SC heard on a set of pleas challenging the recently-enacted act.
Supreme Court had reserved its verdict on the last hearing.
Three-member bench headed by CJP Bandial pronounced reserved verdict.
The Supreme Court of Pakistan on Friday declared (Review of Judgments and Orders) Act 2023 null and void.
The Supreme Court had reserved its verdict on a set of pleas challenging the recently-enacted SC (Review of Judgments and Orders) Act 2023 and today the SC declared the petitions against the Review Act admissible.
The SC issued an 87-page judgment on the pronounced verdict stating that courts should exercise extreme caution while declaring any law null and void.
Added that the court should make every possible effort to bring the law into harmony with the Constitution, staing that every effort was made to make the Review of Judgments Act consistent with the Constitution.
The written judgment mentioned that despite best efforts, the Supreme Court found the Review of Judgment Act unconstitutional and there is no ambiguity in the judgments of the Supreme Court over the scope of revision.
Article 188 and the binding of judicial decisions on it are binding on all, the judgment said.
The court had ordered to hold elections in Punjab on May 14, following which the Election Commission of Pakistan had filed review petition against the decision of the SC.
The government had approved the Review law in the Parliament during the hearing on ECP’s review.
In the following Review Act, the scope of revision was widened to the scope of appeal.
On June 19, a three-judge panel led by Chief Justice of Pakistan Umar Ata Bandial, along with Justice Munib Akhtar and Justice Ijazul Ahsan, heard the appeals contesting the law.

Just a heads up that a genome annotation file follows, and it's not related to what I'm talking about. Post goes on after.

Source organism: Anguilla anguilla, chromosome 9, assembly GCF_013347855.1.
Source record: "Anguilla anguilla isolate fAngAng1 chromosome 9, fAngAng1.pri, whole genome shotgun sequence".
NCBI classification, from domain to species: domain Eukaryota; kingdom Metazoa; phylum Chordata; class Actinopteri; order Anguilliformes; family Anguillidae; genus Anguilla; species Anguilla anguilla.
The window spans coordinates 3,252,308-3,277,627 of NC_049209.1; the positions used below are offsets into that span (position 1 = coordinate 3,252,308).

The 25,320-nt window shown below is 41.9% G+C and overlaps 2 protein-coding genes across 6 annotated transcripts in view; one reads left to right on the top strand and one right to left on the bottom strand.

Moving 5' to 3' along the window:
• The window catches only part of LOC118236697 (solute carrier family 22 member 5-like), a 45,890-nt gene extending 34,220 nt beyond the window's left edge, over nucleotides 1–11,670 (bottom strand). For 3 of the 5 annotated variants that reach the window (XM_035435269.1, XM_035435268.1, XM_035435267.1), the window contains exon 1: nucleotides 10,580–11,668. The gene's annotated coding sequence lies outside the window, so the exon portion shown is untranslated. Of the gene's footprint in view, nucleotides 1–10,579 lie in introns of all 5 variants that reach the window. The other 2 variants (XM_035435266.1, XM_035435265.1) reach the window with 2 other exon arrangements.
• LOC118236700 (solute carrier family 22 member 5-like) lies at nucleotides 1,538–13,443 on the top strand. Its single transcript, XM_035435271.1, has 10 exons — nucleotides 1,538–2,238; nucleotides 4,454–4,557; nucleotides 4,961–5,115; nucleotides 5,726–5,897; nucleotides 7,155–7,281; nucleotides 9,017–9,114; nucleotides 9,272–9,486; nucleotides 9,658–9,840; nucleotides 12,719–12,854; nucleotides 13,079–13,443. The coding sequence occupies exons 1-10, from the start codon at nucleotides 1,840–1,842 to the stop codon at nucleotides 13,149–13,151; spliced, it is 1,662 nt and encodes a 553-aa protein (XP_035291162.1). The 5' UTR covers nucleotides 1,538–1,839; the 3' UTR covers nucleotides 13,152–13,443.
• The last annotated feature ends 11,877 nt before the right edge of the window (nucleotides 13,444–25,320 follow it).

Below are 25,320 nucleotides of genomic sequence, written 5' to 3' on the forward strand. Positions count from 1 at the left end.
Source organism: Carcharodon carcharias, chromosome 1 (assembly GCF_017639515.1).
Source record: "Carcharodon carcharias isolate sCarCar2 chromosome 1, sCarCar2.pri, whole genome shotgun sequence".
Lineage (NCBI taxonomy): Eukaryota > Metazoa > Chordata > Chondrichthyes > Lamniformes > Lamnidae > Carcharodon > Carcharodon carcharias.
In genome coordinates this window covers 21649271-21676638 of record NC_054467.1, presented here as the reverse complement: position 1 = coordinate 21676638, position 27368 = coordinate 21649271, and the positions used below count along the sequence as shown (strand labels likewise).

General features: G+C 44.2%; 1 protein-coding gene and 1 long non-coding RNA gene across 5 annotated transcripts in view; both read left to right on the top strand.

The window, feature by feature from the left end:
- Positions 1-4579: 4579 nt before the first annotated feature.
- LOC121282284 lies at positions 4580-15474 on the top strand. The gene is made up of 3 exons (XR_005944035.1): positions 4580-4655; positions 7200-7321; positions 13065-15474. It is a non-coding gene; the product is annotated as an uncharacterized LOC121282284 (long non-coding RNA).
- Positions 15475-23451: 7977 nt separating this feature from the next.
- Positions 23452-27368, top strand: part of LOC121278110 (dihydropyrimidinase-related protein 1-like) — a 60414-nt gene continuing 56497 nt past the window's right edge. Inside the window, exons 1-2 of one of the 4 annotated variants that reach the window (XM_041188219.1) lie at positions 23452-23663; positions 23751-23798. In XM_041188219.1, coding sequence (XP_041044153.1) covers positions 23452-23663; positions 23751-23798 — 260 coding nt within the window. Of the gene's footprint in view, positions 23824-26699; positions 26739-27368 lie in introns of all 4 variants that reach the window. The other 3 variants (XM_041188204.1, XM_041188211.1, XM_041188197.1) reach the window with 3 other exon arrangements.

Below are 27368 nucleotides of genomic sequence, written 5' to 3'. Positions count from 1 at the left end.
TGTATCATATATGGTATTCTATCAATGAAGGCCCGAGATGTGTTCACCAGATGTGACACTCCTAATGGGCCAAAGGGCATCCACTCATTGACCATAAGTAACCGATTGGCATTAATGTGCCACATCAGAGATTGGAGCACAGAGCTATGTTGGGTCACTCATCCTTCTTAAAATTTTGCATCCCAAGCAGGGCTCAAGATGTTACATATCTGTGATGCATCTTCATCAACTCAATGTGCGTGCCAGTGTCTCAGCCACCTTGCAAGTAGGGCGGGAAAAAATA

Chief Justice Umar Ata Bandial expressed concerns during the proceedings, stressing the need for thorough consultations with experienced legal experts before passing significant laws like the Supreme Court (Review of Judgments and Orders) Act 2023.
He emphasized the importance of input from professionals such as the Attorney General for Pakistan (AGP), given their extensive experience in legal matters.
Recognizing the complexity of the issue, CJP Bandial acknowledged the requirement for remedies within the scope of Article 184(3), a provision that empowers the Supreme Court to intervene in cases of substantial public interest.
While acknowledging the potential advantages of refining legislation, he highlighted the essential nature of precise drafting to protect the judiciary’s integrity.
The Attorney General for Pakistan, Mansoor Usman Awan, and PTI lawyer Ali Zafar presented their arguments in the case, following which the apex court reserved its judgment.
Justice Bandial noted that the verdict would be announced after internal deliberations, adding, “Let’s wait and see what unfolds.”